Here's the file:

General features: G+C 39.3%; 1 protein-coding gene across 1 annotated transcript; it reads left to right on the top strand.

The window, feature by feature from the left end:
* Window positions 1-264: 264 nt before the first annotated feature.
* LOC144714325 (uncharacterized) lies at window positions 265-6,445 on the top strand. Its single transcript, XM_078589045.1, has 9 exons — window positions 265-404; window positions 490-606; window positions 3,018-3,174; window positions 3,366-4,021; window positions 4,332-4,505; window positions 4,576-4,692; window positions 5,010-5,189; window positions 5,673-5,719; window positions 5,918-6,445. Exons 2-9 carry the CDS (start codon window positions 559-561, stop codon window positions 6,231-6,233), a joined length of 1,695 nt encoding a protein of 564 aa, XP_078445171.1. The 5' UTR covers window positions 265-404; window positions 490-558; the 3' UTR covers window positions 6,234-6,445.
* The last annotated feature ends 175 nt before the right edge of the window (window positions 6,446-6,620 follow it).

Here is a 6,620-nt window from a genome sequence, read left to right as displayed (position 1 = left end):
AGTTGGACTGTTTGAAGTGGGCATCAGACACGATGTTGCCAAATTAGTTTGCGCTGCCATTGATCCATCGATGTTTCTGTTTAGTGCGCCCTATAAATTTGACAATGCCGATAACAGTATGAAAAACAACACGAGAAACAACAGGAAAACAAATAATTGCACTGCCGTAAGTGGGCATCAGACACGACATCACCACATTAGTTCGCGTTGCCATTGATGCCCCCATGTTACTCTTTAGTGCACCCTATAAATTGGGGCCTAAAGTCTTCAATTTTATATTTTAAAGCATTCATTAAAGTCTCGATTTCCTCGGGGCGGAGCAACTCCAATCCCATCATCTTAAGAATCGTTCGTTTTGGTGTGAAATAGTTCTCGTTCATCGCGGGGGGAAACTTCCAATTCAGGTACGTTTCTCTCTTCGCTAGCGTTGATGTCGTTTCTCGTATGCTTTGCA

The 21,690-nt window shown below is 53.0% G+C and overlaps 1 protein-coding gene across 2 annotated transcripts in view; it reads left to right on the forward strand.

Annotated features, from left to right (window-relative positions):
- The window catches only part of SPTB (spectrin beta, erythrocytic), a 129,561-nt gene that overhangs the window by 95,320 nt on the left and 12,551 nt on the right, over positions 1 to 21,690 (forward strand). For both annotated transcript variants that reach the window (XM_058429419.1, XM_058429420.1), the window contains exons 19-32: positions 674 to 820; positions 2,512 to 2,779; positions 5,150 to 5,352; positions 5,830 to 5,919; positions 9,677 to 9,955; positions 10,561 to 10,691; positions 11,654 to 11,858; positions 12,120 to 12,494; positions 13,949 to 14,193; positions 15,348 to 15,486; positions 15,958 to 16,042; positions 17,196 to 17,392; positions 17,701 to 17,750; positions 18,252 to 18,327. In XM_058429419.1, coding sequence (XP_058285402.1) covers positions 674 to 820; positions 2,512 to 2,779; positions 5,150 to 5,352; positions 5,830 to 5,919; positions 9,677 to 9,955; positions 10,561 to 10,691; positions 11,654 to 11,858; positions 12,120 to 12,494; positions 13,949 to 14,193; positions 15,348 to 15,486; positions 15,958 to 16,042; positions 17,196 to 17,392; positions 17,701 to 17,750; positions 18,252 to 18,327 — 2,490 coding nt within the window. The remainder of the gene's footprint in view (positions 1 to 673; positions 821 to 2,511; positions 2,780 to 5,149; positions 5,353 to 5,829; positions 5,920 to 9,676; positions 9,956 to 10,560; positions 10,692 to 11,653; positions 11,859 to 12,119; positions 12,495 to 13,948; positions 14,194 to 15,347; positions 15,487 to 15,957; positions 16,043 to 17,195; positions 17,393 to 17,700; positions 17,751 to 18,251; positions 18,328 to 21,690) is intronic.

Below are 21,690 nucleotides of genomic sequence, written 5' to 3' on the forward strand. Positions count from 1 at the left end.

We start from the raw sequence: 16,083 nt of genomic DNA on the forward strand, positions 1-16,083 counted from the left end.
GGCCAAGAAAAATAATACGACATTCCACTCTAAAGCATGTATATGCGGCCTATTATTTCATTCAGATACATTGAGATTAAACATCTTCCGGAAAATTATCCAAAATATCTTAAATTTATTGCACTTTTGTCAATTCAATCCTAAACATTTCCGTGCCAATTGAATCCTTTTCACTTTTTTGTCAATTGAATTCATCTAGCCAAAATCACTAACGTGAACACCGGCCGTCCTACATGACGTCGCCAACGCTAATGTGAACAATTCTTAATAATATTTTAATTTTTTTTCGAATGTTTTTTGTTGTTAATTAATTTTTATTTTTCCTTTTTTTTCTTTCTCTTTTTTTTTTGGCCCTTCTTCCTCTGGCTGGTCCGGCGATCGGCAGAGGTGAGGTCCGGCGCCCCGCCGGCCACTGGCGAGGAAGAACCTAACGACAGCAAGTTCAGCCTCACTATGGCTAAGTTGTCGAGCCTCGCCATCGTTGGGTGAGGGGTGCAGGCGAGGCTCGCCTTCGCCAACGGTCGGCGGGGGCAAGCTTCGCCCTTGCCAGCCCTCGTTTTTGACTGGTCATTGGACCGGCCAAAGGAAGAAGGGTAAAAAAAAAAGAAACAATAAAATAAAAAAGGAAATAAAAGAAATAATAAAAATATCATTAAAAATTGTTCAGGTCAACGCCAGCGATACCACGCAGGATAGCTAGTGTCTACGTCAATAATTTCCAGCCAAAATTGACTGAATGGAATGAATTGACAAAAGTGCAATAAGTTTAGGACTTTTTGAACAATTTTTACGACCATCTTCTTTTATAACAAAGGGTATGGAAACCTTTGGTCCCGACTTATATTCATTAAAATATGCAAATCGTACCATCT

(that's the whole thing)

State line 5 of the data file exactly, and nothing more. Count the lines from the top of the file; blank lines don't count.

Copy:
* The last annotated feature ends 175 nt before the right edge of the window (window positions 6,446-6,620 follow it).